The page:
Dutch Interview Tips
Working abroad sounds like an adventure to many people. However, a job search in the Netherlands requires more than just the obvious Dutch CV writing and translation. You have to pass a Dutch interview. You will face issues that probably did not even cross your mind when you start planning to go for jobs in the Netherlands.
Do not misjudge the impact they can have on the end result of your adventure! For example, you will experience the different immigration rules and practices, job application procedures, the selection trends and the management culture.
Most visits to the Netherlands are trouble-free but you should be aware of the global risk of indiscriminate international terrorist attacks, which could be against civilian targets, including places frequented by foreigners.
Prepare yourself for the Dutch interview - before the first interview practice a few-sentence "speech" (preferably in Dutch) about who you are and what you do. Do not whine. Do not talk about being jobless. Do not dump on your former employer. Be positive.
Find out information about the company you want to work for – they culture and focus. Also, it is not required, as they will be checked out at a later stage; bring with you to the interview copies of your CV, diplomas, employer testimonials and letters of reference. Business cards in English are acceptable. You never get a second chance to make a first impression!
Remember, the same keywords you used in your CV will be the foundation for your job interviews. Not only do you need to be able to write about your keywords, but also during an interview, you must be able to talk about them as well, in strong and powerful statements that highlight your successes, contributions and achievements.
Remember, how you dress is the one of the most important aspects in not being hired.
So, check the Dutch dress code
You may have several interviews with people with whom you will eventually work. When these are completed, there will be an evaluation and if you are successful, a final meeting to discuss terms.
It is customary to telephone in advance before a job interview. The Netherlanders take punctuality very seriously, so arrive at least 10minutes earlier and turn off your cellphone.
English is accepted in interviews. Many Dutch companies use English as their corporate language.
Introduce yourself, if no one present introduced you, because Dutch consider it rude not to identify yourself. Say title first with your surname last. Shake hands with everyone present showing your friendly face. Look less serious and more cheerful. Netherlanders expect eye contact while speaking with someone. Exchange business cards. Keep your hands out of your pockets while talking to someone or shaking hands.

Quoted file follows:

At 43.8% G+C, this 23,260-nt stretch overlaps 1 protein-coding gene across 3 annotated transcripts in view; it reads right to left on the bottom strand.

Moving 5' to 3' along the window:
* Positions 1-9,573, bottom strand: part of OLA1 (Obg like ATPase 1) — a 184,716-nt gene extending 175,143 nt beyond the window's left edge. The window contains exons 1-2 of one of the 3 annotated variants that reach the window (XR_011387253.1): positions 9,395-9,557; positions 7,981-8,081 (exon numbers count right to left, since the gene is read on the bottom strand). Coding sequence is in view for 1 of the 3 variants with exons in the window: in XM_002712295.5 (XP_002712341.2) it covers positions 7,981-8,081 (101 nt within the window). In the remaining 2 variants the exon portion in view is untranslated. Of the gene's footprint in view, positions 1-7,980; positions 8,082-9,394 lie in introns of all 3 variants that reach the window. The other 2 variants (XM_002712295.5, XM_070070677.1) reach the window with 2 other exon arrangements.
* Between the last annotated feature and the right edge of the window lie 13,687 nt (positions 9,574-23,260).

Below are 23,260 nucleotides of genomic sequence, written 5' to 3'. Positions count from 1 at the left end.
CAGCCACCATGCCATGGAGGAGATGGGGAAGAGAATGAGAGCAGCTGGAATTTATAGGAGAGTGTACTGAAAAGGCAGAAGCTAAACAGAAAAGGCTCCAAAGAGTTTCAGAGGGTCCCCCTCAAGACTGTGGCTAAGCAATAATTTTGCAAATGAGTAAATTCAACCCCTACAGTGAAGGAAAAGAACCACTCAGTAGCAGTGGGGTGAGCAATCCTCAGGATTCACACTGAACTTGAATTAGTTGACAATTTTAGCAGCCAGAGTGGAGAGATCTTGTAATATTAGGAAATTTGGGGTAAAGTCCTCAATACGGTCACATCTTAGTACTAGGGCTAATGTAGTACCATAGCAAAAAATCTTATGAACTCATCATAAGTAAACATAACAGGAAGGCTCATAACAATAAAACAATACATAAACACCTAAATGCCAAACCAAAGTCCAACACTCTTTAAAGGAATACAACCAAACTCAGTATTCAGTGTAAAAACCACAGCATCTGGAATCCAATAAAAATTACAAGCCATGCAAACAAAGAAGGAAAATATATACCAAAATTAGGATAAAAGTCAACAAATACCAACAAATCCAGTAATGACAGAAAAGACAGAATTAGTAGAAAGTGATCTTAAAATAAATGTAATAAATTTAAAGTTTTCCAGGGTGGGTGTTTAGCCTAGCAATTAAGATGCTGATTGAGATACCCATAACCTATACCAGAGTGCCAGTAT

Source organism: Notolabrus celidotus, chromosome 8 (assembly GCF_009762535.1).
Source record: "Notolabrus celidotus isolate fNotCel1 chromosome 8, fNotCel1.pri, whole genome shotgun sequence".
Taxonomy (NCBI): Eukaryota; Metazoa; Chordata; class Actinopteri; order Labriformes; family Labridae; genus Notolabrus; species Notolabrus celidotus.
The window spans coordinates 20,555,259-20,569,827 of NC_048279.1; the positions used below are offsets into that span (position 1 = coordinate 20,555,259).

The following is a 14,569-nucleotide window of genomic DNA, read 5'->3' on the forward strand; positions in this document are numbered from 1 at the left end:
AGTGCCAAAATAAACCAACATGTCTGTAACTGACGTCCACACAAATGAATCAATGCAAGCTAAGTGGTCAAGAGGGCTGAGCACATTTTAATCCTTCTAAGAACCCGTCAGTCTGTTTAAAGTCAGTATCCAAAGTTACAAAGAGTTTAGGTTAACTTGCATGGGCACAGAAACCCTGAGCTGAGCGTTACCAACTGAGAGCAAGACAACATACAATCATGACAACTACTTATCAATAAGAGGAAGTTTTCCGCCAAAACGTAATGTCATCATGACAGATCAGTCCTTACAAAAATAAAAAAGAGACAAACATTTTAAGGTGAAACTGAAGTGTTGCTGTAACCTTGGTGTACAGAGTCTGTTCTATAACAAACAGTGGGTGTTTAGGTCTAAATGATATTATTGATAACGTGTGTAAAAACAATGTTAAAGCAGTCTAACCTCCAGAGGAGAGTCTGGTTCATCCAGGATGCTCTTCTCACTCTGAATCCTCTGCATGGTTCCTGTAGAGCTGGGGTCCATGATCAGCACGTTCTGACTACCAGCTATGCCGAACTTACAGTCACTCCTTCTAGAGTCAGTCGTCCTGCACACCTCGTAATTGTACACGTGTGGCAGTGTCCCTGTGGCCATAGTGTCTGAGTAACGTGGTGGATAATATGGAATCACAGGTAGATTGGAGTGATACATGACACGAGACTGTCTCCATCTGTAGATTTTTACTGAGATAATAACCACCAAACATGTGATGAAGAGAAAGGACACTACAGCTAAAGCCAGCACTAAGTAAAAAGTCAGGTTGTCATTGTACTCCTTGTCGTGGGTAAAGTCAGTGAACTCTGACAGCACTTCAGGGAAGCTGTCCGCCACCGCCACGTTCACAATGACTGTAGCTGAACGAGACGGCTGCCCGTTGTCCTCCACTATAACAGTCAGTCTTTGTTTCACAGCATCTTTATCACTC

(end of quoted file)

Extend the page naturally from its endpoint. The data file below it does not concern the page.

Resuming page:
Do not sit until invited. Stand when a woman enters the room. Wait until all women are seated before you sit. Talk effectively demonstrating your knowledge of the industry and/or the company, do not interrupt the interviewer and criticize former employers.
Be ready for questions about your motivation, character, strengths and weaknesses, sometimes very pointed and personal questions, education and the company itself, as well as extra-curricular activities and professional affiliations. Ask for clarification if you do not understand the question.
Do not be offended by the typical Dutch directness – it is not meant impolite! In responding to questions, include examples that demonstrate your ability to act independently and to work as part of a team. Present your professionalism and modesty.
You do not have to answer personal questions, but consider in advance how you are going to tackle them. If you feel uncomfortable with a question asked, simply smile and say, "In my country, that would be a strange question."
At the Dutch interview do not volunteer information that the interviewer does not ask for
As it is widespread in the Netherlands, ask some questions at the end of the job interview about the job, the lines of authority and your future responsibilities. Do not discuss money or ask personal questions particularly regarding religion, race, pregnancy and sexual preferences. Do not forget to ask, “When can I expect to hear from you?” (if that has not been discussed).
Thank everyone present for interview and shake they hands when leaving.
Expect an Assessment Centre test. Especially large Dutch employers quite commonly use assessment Centres. Candidates spend one or more days being assessed in interaction together. Assessment Centres concentrate on tests, which reflect real life situations, relevant to the vacancy, where the candidate really has to “perform”, instead of stating what s/he might do in a situation.
After the Dutch interview, do not forget to write a thank you letter and subsequently follow-up by letter, email or phone call. Employers regard this as an indication of your strong interest in the position.
Other Dutch Interview Info
We hope that your Dutch interview has been successful. Follow up the job interview with a thank you letter. Employers regard this as an indication of your strong interest in the position.
Good luck with your Dutch interview!